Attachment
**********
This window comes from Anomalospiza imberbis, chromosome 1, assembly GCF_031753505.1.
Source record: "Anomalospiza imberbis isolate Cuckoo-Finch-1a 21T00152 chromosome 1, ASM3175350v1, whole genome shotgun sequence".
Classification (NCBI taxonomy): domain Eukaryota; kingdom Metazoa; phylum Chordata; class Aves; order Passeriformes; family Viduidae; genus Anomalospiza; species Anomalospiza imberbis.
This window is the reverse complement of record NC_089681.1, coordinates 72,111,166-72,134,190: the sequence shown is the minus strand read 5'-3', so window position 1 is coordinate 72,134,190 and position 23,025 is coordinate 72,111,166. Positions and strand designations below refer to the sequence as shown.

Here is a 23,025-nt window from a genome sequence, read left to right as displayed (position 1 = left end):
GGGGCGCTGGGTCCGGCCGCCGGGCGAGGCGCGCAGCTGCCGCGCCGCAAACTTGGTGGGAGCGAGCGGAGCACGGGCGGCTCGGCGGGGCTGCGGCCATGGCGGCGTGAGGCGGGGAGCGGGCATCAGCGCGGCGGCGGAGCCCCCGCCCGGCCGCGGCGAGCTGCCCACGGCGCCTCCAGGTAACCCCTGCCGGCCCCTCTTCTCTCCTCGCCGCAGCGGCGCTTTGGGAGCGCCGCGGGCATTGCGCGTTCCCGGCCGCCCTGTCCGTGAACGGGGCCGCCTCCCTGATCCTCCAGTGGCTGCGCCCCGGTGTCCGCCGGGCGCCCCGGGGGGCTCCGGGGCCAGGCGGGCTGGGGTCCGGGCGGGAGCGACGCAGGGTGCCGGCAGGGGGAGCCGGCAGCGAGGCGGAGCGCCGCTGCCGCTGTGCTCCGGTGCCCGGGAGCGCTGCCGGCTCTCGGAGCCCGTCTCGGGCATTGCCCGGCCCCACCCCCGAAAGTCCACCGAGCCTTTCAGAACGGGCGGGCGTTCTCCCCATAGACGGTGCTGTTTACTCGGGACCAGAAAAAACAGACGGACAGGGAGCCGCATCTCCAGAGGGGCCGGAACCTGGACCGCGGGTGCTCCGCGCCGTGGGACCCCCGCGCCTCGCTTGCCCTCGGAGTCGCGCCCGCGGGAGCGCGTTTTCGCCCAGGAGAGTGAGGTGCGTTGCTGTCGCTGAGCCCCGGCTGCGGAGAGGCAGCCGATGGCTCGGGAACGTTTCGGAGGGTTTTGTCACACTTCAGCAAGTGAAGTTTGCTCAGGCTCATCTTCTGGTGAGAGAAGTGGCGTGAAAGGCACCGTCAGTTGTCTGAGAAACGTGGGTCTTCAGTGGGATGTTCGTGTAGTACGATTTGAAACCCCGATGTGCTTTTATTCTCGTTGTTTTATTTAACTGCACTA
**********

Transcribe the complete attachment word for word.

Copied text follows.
This window comes from Anomalospiza imberbis, chromosome 1, assembly GCF_031753505.1.
Source record: "Anomalospiza imberbis isolate Cuckoo-Finch-1a 21T00152 chromosome 1, ASM3175350v1, whole genome shotgun sequence".
Classification (NCBI taxonomy): domain Eukaryota; kingdom Metazoa; phylum Chordata; class Aves; order Passeriformes; family Viduidae; genus Anomalospiza; species Anomalospiza imberbis.
This window is the reverse complement of record NC_089681.1, coordinates 72,111,166-72,134,190: the sequence shown is the minus strand read 5'-3', so window position 1 is coordinate 72,134,190 and position 23,025 is coordinate 72,111,166. Positions and strand designations below refer to the sequence as shown.

Here is a 23,025-nt window from a genome sequence, read left to right as displayed (position 1 = left end):
GGGGCGCTGGGTCCGGCCGCCGGGCGAGGCGCGCAGCTGCCGCGCCGCAAACTTGGTGGGAGCGAGCGGAGCACGGGCGGCTCGGCGGGGCTGCGGCCATGGCGGCGTGAGGCGGGGAGCGGGCATCAGCGCGGCGGCGGAGCCCCCGCCCGGCCGCGGCGAGCTGCCCACGGCGCCTCCAGGTAACCCCTGCCGGCCCCTCTTCTCTCCTCGCCGCAGCGGCGCTTTGGGAGCGCCGCGGGCATTGCGCGTTCCCGGCCGCCCTGTCCGTGAACGGGGCCGCCTCCCTGATCCTCCAGTGGCTGCGCCCCGGTGTCCGCCGGGCGCCCCGGGGGGCTCCGGGGCCAGGCGGGCTGGGGTCCGGGCGGGAGCGACGCAGGGTGCCGGCAGGGGGAGCCGGCAGCGAGGCGGAGCGCCGCTGCCGCTGTGCTCCGGTGCCCGGGAGCGCTGCCGGCTCTCGGAGCCCGTCTCGGGCATTGCCCGGCCCCACCCCCGAAAGTCCACCGAGCCTTTCAGAACGGGCGGGCGTTCTCCCCATAGACGGTGCTGTTTACTCGGGACCAGAAAAAACAGACGGACAGGGAGCCGCATCTCCAGAGGGGCCGGAACCTGGACCGCGGGTGCTCCGCGCCGTGGGACCCCCGCGCCTCGCTTGCCCTCGGAGTCGCGCCCGCGGGAGCGCGTTTTCGCCCAGGAGAGTGAGGTGCGTTGCTGTCGCTGAGCCCCGGCTGCGGAGAGGCAGCCGATGGCTCGGGAACGTTTCGGAGGGTTTTGTCACACTTCAGCAAGTGAAGTTTGCTCAGGCTCATCTTCTGGTGAGAGAAGTGGCGTGAAAGGCACCGTCAGTTGTCTGAGAAACGTGGGTCTTCAGTGGGATGTTCGTGTAGTACGATTTGAAACCCCGATGTGCTTTTATTCTCGTTGTTTTATTTAACTGCACTA